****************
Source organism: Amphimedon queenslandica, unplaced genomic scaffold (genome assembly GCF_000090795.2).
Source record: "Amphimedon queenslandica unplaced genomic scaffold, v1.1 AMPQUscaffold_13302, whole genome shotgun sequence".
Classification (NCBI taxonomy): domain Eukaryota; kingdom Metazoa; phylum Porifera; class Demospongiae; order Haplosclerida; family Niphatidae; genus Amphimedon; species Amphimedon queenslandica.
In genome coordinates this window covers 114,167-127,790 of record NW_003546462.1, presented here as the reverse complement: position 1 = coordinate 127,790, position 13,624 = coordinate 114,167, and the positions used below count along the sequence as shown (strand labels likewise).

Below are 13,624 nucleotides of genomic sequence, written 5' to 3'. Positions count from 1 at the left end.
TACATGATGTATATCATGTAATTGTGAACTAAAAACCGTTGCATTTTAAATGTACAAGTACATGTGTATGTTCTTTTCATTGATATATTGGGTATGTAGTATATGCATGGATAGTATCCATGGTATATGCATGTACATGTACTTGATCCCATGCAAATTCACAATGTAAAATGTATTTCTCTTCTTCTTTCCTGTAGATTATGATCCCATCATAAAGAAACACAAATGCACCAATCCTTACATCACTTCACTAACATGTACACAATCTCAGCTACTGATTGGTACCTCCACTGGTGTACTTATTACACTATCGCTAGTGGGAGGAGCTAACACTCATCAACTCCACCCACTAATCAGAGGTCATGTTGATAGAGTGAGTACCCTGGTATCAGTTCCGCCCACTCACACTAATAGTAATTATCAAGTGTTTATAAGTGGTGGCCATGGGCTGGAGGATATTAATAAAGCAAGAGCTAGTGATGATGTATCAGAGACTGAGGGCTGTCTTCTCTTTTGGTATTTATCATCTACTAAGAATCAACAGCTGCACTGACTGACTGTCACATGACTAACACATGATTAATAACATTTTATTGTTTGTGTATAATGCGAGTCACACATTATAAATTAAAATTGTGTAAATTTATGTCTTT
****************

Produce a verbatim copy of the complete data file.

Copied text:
Source organism: Amphimedon queenslandica, unplaced genomic scaffold (genome assembly GCF_000090795.2).
Source record: "Amphimedon queenslandica unplaced genomic scaffold, v1.1 AMPQUscaffold_13302, whole genome shotgun sequence".
Classification (NCBI taxonomy): domain Eukaryota; kingdom Metazoa; phylum Porifera; class Demospongiae; order Haplosclerida; family Niphatidae; genus Amphimedon; species Amphimedon queenslandica.
In genome coordinates this window covers 114,167-127,790 of record NW_003546462.1, presented here as the reverse complement: position 1 = coordinate 127,790, position 13,624 = coordinate 114,167, and the positions used below count along the sequence as shown (strand labels likewise).

Below are 13,624 nucleotides of genomic sequence, written 5' to 3'. Positions count from 1 at the left end.
TACATGATGTATATCATGTAATTGTGAACTAAAAACCGTTGCATTTTAAATGTACAAGTACATGTGTATGTTCTTTTCATTGATATATTGGGTATGTAGTATATGCATGGATAGTATCCATGGTATATGCATGTACATGTACTTGATCCCATGCAAATTCACAATGTAAAATGTATTTCTCTTCTTCTTTCCTGTAGATTATGATCCCATCATAAAGAAACACAAATGCACCAATCCTTACATCACTTCACTAACATGTACACAATCTCAGCTACTGATTGGTACCTCCACTGGTGTACTTATTACACTATCGCTAGTGGGAGGAGCTAACACTCATCAACTCCACCCACTAATCAGAGGTCATGTTGATAGAGTGAGTACCCTGGTATCAGTTCCGCCCACTCACACTAATAGTAATTATCAAGTGTTTATAAGTGGTGGCCATGGGCTGGAGGATATTAATAAAGCAAGAGCTAGTGATGATGTATCAGAGACTGAGGGCTGTCTTCTCTTTTGGTATTTATCATCTACTAAGAATCAACAGCTGCACTGACTGACTGTCACATGACTAACACATGATTAATAACATTTTATTGTTTGTGTATAATGCGAGTCACACATTATAAATTAAAATTGTGTAAATTTATGTCTTT